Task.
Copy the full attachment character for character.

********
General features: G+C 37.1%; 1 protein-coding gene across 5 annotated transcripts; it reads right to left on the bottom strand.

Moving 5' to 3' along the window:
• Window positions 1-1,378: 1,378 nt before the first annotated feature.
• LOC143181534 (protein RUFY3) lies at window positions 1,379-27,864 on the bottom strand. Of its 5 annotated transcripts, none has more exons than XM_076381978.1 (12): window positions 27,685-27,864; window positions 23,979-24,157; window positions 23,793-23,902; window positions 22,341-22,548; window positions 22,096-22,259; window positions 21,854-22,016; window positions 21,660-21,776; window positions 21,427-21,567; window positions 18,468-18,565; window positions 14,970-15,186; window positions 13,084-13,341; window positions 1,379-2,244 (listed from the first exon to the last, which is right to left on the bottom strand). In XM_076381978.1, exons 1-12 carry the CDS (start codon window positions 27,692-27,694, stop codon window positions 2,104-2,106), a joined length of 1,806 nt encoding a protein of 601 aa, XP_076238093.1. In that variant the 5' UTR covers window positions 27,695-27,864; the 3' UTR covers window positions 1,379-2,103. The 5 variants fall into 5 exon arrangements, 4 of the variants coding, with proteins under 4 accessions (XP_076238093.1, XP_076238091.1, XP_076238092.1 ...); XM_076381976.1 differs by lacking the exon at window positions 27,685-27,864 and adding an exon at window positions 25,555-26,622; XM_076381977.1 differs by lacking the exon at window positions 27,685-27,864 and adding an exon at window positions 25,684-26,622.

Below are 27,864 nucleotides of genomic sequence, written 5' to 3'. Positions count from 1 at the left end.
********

General features: G+C 37.1%; 1 protein-coding gene across 5 annotated transcripts; it reads right to left on the bottom strand.

Moving 5' to 3' along the window:
• Window positions 1-1,378: 1,378 nt before the first annotated feature.
• LOC143181534 (protein RUFY3) lies at window positions 1,379-27,864 on the bottom strand. Of its 5 annotated transcripts, none has more exons than XM_076381978.1 (12): window positions 27,685-27,864; window positions 23,979-24,157; window positions 23,793-23,902; window positions 22,341-22,548; window positions 22,096-22,259; window positions 21,854-22,016; window positions 21,660-21,776; window positions 21,427-21,567; window positions 18,468-18,565; window positions 14,970-15,186; window positions 13,084-13,341; window positions 1,379-2,244 (listed from the first exon to the last, which is right to left on the bottom strand). In XM_076381978.1, exons 1-12 carry the CDS (start codon window positions 27,692-27,694, stop codon window positions 2,104-2,106), a joined length of 1,806 nt encoding a protein of 601 aa, XP_076238093.1. In that variant the 5' UTR covers window positions 27,695-27,864; the 3' UTR covers window positions 1,379-2,103. The 5 variants fall into 5 exon arrangements, 4 of the variants coding, with proteins under 4 accessions (XP_076238093.1, XP_076238091.1, XP_076238092.1 ...); XM_076381976.1 differs by lacking the exon at window positions 27,685-27,864 and adding an exon at window positions 25,555-26,622; XM_076381977.1 differs by lacking the exon at window positions 27,685-27,864 and adding an exon at window positions 25,684-26,622.

Below are 27,864 nucleotides of genomic sequence, written 5' to 3'. Positions count from 1 at the left end.